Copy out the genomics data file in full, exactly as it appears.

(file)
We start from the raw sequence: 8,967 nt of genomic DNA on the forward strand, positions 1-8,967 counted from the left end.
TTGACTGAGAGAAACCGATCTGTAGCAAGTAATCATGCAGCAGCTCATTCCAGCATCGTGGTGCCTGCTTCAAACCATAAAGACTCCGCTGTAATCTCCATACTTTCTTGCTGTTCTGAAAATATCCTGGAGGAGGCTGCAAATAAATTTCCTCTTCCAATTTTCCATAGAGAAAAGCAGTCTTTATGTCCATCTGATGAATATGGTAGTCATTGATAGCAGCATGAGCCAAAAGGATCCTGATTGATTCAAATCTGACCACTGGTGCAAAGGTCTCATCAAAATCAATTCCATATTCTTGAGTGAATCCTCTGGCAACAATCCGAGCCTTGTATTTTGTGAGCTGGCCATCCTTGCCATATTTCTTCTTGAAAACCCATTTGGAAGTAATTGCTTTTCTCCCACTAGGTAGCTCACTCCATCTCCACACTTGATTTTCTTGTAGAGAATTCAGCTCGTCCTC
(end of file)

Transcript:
We start from the raw sequence: 8,967 nt of genomic DNA on the forward strand, positions 1-8,967 counted from the left end.
TTGACTGAGAGAAACCGATCTGTAGCAAGTAATCATGCAGCAGCTCATTCCAGCATCGTGGTGCCTGCTTCAAACCATAAAGACTCCGCTGTAATCTCCATACTTTCTTGCTGTTCTGAAAATATCCTGGAGGAGGCTGCAAATAAATTTCCTCTTCCAATTTTCCATAGAGAAAAGCAGTCTTTATGTCCATCTGATGAATATGGTAGTCATTGATAGCAGCATGAGCCAAAAGGATCCTGATTGATTCAAATCTGACCACTGGTGCAAAGGTCTCATCAAAATCAATTCCATATTCTTGAGTGAATCCTCTGGCAACAATCCGAGCCTTGTATTTTGTGAGCTGGCCATCCTTGCCATATTTCTTCTTGAAAACCCATTTGGAAGTAATTGCTTTTCTCCCACTAGGTAGCTCACTCCATCTCCACACTTGATTTTCTTGTAGAGAATTCAGCTCGTCCTC